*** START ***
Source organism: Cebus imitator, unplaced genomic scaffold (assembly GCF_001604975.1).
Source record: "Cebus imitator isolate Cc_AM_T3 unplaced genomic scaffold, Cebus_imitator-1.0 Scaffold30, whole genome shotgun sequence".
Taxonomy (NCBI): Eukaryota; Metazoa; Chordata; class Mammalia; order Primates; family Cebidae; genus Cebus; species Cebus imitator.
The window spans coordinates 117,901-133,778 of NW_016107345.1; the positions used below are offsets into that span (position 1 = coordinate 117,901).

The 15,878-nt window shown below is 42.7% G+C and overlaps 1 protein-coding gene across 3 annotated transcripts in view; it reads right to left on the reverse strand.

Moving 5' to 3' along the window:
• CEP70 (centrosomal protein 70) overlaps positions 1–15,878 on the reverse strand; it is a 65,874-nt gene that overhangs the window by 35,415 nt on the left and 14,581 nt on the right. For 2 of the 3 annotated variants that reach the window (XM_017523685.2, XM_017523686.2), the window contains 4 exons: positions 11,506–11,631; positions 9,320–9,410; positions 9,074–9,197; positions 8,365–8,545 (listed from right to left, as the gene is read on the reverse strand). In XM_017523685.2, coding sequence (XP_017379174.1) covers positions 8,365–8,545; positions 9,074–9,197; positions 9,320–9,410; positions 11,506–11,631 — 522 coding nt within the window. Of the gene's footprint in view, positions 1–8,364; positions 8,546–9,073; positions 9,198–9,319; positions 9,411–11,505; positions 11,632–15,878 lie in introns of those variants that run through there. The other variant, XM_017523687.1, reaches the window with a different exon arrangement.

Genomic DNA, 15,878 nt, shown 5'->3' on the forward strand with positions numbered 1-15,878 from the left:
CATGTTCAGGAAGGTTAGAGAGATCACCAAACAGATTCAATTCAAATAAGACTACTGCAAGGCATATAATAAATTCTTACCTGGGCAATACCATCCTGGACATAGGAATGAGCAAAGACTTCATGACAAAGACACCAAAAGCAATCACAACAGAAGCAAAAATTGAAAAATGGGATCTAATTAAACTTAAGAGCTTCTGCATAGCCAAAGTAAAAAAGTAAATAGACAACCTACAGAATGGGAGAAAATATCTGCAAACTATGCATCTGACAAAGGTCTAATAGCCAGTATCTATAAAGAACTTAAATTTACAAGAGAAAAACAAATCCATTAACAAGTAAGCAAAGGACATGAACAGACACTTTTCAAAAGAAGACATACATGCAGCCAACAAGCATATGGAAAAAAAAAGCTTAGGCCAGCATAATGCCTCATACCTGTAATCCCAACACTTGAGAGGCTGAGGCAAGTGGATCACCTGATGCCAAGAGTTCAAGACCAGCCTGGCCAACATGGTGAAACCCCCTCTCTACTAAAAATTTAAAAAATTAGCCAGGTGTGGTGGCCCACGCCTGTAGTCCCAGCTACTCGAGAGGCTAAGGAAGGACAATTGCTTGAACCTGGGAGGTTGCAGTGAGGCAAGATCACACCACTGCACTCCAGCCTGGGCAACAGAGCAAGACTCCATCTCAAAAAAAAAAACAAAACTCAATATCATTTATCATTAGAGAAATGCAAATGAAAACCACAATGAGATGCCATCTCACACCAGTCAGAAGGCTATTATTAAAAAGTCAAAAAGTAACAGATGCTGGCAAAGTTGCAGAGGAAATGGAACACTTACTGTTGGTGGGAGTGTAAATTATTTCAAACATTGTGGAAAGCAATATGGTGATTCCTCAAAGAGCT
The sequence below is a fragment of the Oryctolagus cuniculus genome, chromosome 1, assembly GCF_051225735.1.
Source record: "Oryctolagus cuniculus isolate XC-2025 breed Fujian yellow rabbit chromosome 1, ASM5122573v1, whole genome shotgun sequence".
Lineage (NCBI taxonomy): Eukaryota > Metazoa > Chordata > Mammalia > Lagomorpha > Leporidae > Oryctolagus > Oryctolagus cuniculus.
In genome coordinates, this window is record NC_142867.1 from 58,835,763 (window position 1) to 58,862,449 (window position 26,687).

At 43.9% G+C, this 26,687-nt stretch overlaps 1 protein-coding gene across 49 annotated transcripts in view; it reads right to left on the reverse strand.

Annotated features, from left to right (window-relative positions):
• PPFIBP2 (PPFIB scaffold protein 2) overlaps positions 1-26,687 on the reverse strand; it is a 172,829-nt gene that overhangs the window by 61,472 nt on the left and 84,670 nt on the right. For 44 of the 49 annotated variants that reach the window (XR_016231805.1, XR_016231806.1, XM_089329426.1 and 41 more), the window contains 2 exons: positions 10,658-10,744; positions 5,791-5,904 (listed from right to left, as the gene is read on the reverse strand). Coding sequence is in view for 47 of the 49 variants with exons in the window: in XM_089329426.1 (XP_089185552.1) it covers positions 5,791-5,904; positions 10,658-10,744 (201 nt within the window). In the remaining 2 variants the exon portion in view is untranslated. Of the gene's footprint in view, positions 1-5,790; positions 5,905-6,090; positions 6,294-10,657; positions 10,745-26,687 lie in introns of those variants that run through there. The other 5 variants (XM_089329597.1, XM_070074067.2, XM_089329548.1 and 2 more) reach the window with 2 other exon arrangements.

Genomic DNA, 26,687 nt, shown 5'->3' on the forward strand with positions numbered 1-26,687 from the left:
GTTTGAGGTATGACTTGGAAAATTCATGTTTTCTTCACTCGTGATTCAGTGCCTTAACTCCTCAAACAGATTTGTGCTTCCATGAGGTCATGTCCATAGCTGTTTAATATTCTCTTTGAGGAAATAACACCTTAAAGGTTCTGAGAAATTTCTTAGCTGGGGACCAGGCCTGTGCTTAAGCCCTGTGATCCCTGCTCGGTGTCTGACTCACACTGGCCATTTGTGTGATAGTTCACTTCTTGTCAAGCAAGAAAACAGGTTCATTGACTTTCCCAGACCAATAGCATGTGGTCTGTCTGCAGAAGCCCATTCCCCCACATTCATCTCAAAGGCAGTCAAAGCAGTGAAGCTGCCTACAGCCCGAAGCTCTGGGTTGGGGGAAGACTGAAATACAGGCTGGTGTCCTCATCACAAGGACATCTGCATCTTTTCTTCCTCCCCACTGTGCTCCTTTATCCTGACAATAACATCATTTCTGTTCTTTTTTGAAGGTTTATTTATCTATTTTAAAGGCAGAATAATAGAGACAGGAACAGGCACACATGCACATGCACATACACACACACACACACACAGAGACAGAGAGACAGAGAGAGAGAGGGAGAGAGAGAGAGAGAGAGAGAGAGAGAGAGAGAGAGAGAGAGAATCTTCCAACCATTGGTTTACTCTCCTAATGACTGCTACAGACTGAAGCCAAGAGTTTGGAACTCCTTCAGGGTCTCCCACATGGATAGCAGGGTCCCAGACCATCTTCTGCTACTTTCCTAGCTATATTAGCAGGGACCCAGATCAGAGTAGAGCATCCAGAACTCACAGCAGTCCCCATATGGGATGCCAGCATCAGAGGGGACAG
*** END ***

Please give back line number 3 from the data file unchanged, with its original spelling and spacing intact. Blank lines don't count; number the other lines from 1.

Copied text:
Taxonomy (NCBI): Eukaryota; Metazoa; Chordata; class Mammalia; order Primates; family Cebidae; genus Cebus; species Cebus imitator.